My first user test blew my mind. I sat in a room watching a woman enter sensitive data into an app I'd built in order to find out if her child had a disorder.
Suddenly, concerns about whether we went with a native app or a web app, which form library we'd chosen for the implementation, and which text editor I'd used to write the code melted away.
What mattered was this woman's anxiety about the form's invasive questions.
What mattered was her frustration when buttons didn't work as she'd expected.
What mattered was her fear when our app told her that her child might have a disorder.
Essentially, what mattered at a deep level in that moment were her feelings, and nothing could have revealed those feelings to me as clearly as seeing her reactions first-hand in that room.
Feelings are not exactly the most common topic among software developers. We like to talk about efficiency and code quality and frameworks. Those are all important topics, of course, but none of those concerns covers why we write software.
We write software to help human beings, and to write better software, we need to start caring about those human beings and their messy, illogical, and confusing feelings.
That's why I propose that every developer at least occasionally participate in user tests of their product. There are a number of benefits for the developer, the user, and for the rest of the team.
Observing user tests will help you cultivate more compassion for your users. Empathy is becoming a more common term in the design vocabulary, but few are talking about compassion.
One way to understand compassion is to see it as a much more active form of empathy. Empathy means understanding how someone else is thinking and feeling; compassion means understanding when someone is suffering and actively desiring to do something about it.
When a developer sees users struggling in person, her natural problem-solving ability will kick in. For example, after a user testing session, she may see that it makes more sense to fix what seemed like a minor bug since that will have a bigger impact for the user than the whole site redesign that seemed more technically interesting to her.
In this way, remembering the human beings using our software focuses our attention and helps prioritize our efforts, ultimately resulting in products better suited to our users.
Much of the conflict between developers and those working in design and product involves misunderstandings and mismatched priorities. User tests help the team reach common ground by reminding everyone that the ultimate goal is improving the experience for the user.
Designers often translate the findings of user tests into requirements delivered to the developers. The problem is that without the chance to observe the user's behavior, developers miss out on the powerful emotional component of the user test data.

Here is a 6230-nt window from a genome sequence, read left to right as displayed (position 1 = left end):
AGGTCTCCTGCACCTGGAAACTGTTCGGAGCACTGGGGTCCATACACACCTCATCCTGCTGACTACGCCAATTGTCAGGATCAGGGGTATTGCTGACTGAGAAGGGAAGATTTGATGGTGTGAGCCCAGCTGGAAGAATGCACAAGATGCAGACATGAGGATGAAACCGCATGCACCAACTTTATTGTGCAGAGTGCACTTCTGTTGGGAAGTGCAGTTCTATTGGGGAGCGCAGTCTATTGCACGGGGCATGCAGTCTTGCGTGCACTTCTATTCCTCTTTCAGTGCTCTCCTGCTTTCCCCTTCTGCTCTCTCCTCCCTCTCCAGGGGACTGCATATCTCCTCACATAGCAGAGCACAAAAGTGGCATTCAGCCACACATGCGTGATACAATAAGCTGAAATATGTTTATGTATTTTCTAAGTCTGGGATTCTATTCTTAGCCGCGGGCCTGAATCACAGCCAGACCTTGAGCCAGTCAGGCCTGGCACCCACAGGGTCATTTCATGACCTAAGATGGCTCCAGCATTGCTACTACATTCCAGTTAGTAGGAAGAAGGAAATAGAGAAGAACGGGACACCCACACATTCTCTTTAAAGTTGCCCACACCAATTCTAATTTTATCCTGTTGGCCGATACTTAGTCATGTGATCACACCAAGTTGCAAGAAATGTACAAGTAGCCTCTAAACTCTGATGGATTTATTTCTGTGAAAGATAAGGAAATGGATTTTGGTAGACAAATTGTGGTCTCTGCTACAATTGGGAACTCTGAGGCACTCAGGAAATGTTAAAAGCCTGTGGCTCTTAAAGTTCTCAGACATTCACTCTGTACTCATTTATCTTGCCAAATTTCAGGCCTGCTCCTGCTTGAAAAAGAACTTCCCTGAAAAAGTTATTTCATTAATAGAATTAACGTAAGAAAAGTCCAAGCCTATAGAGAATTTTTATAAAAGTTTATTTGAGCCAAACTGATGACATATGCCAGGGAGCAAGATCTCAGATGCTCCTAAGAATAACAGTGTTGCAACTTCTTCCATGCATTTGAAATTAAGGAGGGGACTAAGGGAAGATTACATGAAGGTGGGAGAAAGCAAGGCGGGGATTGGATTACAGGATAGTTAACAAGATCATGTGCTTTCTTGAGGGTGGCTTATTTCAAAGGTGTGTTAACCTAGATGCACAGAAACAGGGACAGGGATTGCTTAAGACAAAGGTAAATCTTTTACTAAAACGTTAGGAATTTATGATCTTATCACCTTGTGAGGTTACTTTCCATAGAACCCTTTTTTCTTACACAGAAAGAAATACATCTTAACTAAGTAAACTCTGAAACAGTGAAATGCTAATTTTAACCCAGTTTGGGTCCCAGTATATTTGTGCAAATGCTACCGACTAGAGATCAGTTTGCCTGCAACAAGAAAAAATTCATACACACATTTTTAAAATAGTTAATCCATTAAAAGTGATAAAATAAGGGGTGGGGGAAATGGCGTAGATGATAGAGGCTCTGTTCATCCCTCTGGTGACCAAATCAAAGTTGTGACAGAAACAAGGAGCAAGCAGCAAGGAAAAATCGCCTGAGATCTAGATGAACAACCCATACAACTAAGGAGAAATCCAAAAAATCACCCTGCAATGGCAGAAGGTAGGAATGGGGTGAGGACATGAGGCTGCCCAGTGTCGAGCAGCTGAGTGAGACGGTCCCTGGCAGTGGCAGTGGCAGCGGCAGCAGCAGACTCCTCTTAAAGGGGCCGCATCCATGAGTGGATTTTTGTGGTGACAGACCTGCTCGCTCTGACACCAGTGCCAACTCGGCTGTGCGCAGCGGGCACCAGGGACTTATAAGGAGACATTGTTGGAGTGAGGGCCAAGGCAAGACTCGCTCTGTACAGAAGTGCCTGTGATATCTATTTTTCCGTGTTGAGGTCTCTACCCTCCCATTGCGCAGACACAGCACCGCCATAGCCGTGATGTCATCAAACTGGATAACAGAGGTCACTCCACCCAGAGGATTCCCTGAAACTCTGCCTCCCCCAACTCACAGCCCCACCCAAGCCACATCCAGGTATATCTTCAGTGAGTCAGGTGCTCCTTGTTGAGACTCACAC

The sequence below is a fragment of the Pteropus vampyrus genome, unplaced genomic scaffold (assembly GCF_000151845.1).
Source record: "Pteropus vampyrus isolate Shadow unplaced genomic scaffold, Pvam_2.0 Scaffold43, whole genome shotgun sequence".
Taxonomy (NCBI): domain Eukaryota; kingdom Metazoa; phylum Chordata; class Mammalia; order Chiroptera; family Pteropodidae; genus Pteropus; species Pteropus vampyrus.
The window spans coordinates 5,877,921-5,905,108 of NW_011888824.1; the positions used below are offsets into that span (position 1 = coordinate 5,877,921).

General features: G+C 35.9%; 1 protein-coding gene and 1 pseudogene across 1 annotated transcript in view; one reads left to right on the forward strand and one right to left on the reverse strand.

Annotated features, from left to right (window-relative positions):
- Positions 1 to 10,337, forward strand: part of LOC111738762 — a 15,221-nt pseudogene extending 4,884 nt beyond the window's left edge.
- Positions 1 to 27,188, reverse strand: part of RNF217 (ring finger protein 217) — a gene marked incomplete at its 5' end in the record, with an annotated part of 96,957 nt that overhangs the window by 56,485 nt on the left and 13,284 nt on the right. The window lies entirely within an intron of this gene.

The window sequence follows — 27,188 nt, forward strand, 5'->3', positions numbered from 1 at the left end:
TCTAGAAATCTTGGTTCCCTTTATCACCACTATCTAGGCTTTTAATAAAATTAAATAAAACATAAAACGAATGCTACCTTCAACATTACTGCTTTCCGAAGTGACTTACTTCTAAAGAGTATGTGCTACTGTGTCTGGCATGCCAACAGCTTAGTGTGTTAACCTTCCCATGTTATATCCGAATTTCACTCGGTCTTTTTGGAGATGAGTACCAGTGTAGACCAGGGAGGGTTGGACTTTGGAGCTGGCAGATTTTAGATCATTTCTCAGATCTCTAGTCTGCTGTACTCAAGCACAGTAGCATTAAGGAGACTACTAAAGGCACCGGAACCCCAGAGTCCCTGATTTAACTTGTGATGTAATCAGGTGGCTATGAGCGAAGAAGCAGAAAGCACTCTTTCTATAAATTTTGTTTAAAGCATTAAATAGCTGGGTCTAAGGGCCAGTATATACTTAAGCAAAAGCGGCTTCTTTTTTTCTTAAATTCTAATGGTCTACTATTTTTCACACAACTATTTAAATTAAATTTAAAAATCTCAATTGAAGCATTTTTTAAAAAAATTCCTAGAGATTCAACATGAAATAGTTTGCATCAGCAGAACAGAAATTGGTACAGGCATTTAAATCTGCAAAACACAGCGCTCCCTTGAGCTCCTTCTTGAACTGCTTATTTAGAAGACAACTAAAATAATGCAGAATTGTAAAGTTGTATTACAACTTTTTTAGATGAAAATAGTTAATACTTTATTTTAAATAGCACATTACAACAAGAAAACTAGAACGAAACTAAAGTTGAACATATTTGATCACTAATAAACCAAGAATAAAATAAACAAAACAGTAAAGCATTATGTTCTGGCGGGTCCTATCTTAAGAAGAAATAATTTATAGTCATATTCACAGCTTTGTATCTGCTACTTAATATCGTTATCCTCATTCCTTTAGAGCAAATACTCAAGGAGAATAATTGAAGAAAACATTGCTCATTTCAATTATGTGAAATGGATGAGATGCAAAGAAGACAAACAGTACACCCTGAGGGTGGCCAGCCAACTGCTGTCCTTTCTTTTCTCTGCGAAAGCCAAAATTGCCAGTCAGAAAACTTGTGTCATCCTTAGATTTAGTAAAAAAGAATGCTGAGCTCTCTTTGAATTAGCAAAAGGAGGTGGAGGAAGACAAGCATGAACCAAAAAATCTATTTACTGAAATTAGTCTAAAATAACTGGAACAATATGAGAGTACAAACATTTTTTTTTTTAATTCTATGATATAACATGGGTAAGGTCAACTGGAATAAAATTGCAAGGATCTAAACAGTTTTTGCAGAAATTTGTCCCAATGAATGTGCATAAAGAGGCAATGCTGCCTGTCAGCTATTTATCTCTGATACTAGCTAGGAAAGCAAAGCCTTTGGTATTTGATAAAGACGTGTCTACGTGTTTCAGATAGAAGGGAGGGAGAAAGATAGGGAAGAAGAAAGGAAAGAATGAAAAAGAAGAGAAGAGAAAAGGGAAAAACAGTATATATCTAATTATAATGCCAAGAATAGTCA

If even once in a while developers actually have the chance to see the user struggling with the current app or breezing through a new prototype, they'll have a much better appreciation for the reasons behind the designer or product requests, which will lead to more productive conversations on the team.
Finally, participating in user tests will help remind developers of why they do all the hard work they do. For example, when I saw the wave of relief pass over a mother's face when our app revealed that her child was at low risk for a disorder, I felt a renewed passion for my work.
Seeing how a live human being responds to a product will help give more purpose to a developer's daily efforts, and remembering that purpose is one of the key techniques for avoiding burnout and leading a more meaningful life.
So, developers, if you're ready to cultivate compassion for your users, have more productive conversations with designers and product owners, and ultimately find more meaning in your work, please consider sitting in on a user test every now and then!
If you'd like to learn more about how to participate in user tests, including tips for avoiding bias and shielding your ego, check out my talk at Mobile+Web DevCon on March 3 in San Francisco! Also, if you're interested in learning more about the intersection of compassion and coding, check out Compassionate Coding and sign up for our mailing list!
Photo by Kate Serbin
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April Wensel is a veteran software engineer and technical leader who has spent the past decade building products in the education, research, healthcare, and entertainment sectors. She has also mentored and led workshops with diversity-focused organizations like Hackbright Academy and Black Girls Code. She founded Compassionate Coding in order to spread kindness and compassion throughout the developer community. When not coding or leading workshops, she enjoys running marathons and cooking vegan food—because animals deserve our compassion, too!